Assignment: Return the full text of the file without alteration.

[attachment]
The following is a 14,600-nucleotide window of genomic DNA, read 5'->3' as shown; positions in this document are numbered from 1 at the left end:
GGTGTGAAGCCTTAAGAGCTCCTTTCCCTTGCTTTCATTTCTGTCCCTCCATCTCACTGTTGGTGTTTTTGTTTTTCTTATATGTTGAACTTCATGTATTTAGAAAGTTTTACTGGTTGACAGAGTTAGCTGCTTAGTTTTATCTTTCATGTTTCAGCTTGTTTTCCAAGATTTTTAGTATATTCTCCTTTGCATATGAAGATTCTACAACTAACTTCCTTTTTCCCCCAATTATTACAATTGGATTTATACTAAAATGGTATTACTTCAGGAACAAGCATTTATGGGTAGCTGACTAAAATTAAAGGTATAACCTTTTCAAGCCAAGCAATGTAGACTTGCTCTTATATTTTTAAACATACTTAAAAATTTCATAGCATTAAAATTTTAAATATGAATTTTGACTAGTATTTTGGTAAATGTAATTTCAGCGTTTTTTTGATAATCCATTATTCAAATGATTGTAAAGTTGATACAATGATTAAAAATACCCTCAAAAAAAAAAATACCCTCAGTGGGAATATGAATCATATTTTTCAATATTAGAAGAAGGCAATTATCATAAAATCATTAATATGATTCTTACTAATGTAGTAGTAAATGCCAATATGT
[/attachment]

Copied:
The following is a 14,600-nucleotide window of genomic DNA, read 5'->3' as shown; positions in this document are numbered from 1 at the left end:
GGTGTGAAGCCTTAAGAGCTCCTTTCCCTTGCTTTCATTTCTGTCCCTCCATCTCACTGTTGGTGTTTTTGTTTTTCTTATATGTTGAACTTCATGTATTTAGAAAGTTTTACTGGTTGACAGAGTTAGCTGCTTAGTTTTATCTTTCATGTTTCAGCTTGTTTTCCAAGATTTTTAGTATATTCTCCTTTGCATATGAAGATTCTACAACTAACTTCCTTTTTCCCCCAATTATTACAATTGGATTTATACTAAAATGGTATTACTTCAGGAACAAGCATTTATGGGTAGCTGACTAAAATTAAAGGTATAACCTTTTCAAGCCAAGCAATGTAGACTTGCTCTTATATTTTTAAACATACTTAAAAATTTCATAGCATTAAAATTTTAAATATGAATTTTGACTAGTATTTTGGTAAATGTAATTTCAGCGTTTTTTTGATAATCCATTATTCAAATGATTGTAAAGTTGATACAATGATTAAAAATACCCTCAAAAAAAAAAATACCCTCAGTGGGAATATGAATCATATTTTTCAATATTAGAAGAAGGCAATTATCATAAAATCATTAATATGATTCTTACTAATGTAGTAGTAAATGCCAATATGT